14 months ago our world came crashing down. We spent our final hours with our baby girl, our only child, our precious Polly who gave us the gift of parenthood. We had sat by her bedside for a month praying and crying and begging for a miracle. I cannot express into words how it changes you when you are told your child will not live. As you stare at her and kiss her and hold her, knowing you will never get to touch her again. Waiting for that moment when the doctor tells you she is gone. It is a terrible, indescribable pain that changes every single part of you. And then you are left trying to navigate your world without the child you had prayed and planned for. To come home to all of her unused items we had carefully picked out, to see the stocked pantry in preparation for staying at home, to see the basket of clean, neatly folded onesies I had washed just days before she was born, and on top of all of it, to see the layer of dust on all of her furniture from us being gone for a month. Then that's it, the world expects you to just return to normal, but what is normal for us? Loosing a baby isn't normal. In fact one thing I've learned is that child loss is a taboo subject, one that most people are not comfortable talking about so they just don't. It warms our hearts to hear Polly's name or know someone is thinking of her, so it took a lot of getting used to to realize that most people don't want to mention anything. Usually it is for fear of upsetting us, but that is a huge myth in grief......we are already upset, it isn't like mentioning the baby we lost is suddenly going to remind us of the pain because it is already there. The pain never goes away, it doesn't dull or "get easier", you just get used to it. You somehow learn to live with it, which we are still trying to figure out how exactly to do that. The holidays and celebrations make it a lot harder to handle our grief. We just try to figure out a way to make it as painless as possible, although there is no getting around the hurt. I am completely worn out emotionally from all the celebrations that have happened over the past few weeks. I have been an emotional wreck and just allowing myself to feel all of these emotions and "cry it out" so that I will hopefully have some calmer, more stable days ahead.
This week I also realized how close I am to my due date. I will be 33 weeks this week and am getting very nervous about all of this. I'm scared but will do whatever it takes to bring home this baby. I can't come home to an empty nursery again. In the middle of my crying spurts and fearful thoughts, I have felt calmness. I know this is out of my hands, but that doesn't make it easier. I am just not prepared to say goodbye to another baby. I know she won't heal my wounds, but I know she will bring joy to our lives much like she has already. We are already in love with her. I am going weekly to the doctor now for extra monitoring as my due date approaches. I feel like I should be doing something but there isn't anything to do but wait. Normally you would be washing clothes and preparing a nursery, doing some last minute shopping, etc. Instead we are preparing by having a game plan with all the medical professionals who will be there that day, to have MCG on stand by in case we need a chopper, and preparing in the event we have to leave our home for weeks again. That is all we know and although most babies are completely healthy when they are born, we can't have the rug pulled out from under us again.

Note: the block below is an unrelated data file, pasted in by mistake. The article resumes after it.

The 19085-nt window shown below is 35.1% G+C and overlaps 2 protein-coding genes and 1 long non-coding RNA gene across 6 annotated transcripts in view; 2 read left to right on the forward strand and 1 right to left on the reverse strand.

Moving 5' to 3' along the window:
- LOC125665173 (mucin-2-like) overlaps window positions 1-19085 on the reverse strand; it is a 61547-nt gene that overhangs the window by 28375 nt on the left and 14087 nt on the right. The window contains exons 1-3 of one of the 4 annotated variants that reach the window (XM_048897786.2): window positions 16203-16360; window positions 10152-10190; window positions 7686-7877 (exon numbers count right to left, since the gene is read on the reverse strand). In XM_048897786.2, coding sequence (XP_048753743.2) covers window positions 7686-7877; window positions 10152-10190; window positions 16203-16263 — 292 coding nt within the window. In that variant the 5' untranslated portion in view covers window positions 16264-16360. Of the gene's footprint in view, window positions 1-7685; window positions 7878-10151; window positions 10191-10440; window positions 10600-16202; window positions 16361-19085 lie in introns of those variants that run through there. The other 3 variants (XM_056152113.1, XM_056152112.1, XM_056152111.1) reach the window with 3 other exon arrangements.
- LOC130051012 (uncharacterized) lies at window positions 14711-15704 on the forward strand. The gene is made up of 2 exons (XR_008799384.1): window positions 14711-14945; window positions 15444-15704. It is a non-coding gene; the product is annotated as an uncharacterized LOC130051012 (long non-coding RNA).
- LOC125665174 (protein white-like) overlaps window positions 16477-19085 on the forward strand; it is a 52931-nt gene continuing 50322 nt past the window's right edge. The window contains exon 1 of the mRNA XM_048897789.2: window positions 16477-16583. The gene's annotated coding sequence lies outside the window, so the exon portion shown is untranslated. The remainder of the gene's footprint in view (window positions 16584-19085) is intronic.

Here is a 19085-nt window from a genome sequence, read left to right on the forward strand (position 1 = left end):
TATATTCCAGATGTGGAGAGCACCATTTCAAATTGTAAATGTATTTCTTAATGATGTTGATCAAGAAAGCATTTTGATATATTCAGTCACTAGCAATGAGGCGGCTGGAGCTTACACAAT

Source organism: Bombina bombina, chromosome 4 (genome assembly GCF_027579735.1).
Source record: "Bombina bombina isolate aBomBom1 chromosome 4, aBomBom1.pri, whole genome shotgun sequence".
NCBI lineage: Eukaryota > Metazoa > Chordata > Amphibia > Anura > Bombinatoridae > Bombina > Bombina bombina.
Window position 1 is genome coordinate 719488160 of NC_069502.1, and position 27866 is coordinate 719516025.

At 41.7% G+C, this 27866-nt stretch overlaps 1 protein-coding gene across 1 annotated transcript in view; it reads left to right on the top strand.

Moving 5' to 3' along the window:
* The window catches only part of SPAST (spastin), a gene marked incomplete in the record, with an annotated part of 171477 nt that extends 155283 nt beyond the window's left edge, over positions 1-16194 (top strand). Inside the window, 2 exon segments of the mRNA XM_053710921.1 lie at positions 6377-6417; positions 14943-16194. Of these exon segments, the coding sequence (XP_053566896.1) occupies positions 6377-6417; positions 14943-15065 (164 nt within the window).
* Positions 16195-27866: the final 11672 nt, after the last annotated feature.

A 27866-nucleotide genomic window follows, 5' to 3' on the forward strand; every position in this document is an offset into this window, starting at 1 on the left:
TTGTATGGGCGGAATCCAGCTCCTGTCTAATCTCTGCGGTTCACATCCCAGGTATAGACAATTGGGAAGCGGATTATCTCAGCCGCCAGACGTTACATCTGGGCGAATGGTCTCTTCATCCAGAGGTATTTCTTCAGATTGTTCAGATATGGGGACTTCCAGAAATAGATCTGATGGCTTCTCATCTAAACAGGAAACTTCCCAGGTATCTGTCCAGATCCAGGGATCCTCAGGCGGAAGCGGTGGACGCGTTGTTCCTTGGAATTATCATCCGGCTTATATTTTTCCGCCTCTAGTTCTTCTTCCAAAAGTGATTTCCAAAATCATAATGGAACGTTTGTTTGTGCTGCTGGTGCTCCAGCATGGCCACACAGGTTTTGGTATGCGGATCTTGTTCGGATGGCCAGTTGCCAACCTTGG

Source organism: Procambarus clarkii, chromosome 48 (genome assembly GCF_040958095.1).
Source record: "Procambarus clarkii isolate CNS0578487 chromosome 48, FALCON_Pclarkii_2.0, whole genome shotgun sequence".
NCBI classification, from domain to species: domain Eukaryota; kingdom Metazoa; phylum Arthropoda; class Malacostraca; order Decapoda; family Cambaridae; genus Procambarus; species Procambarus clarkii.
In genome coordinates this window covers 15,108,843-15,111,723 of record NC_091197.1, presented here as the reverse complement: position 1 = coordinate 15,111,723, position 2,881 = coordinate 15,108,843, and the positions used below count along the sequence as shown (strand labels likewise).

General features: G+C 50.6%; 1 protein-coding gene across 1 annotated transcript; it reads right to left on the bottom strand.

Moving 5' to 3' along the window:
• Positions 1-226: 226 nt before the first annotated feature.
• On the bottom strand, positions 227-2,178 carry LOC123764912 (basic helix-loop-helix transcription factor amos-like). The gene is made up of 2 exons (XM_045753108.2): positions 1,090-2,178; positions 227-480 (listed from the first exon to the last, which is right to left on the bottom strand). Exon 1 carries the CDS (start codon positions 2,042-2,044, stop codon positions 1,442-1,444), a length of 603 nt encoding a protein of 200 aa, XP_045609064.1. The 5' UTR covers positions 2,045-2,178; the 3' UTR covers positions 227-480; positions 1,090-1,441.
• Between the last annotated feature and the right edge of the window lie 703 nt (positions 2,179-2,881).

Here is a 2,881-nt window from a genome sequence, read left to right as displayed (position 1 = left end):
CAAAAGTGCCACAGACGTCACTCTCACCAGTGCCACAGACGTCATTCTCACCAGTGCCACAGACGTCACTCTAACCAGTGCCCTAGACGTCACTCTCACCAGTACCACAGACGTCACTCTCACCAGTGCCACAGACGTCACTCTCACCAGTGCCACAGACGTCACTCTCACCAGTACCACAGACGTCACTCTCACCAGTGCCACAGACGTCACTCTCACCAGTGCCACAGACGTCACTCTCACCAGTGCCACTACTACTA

So 14 months later, at the start of 2013, here is where we are. We still miss Polly every day, she is our first thought when we wake up and our last when we fall asleep. I still shower her with kisses and keep fresh flowers by her tiny box. We still talk to her. I cry often, more often than you would probably care to know. The 11th is still a difficult day. I miss her smell. There are many things that I am unable to do and events I cannot attend. We are still trying to learn how to live without her. I would give absolutely anything to hold her again. Some days the pain is so bad it makes it hard to breath. We still sob, cry listening to a song on the radio, and feel our hearts break when we see parents with their baby. My stomach turns every time I see an ambulance or hear a siren. I still spend quiet moments in her nursery. 14 months later we have hope too. Hope for this baby, hope for the future, and we are trying to pray in faith knowing God is in control and will take care of us. We are not "over it" or doing better or any other way that people try to measure how you are coping. There is no timeline for grief. We just take one day at a time because that is the only thing we know how to do. As we countdown the final weeks before our second daughter arrives, we ask that you remember our family in your prayers. Please pray for peace and comfort in the weeks ahead for us and for a healthy baby with perfectly working lungs. Thank you for your prayers.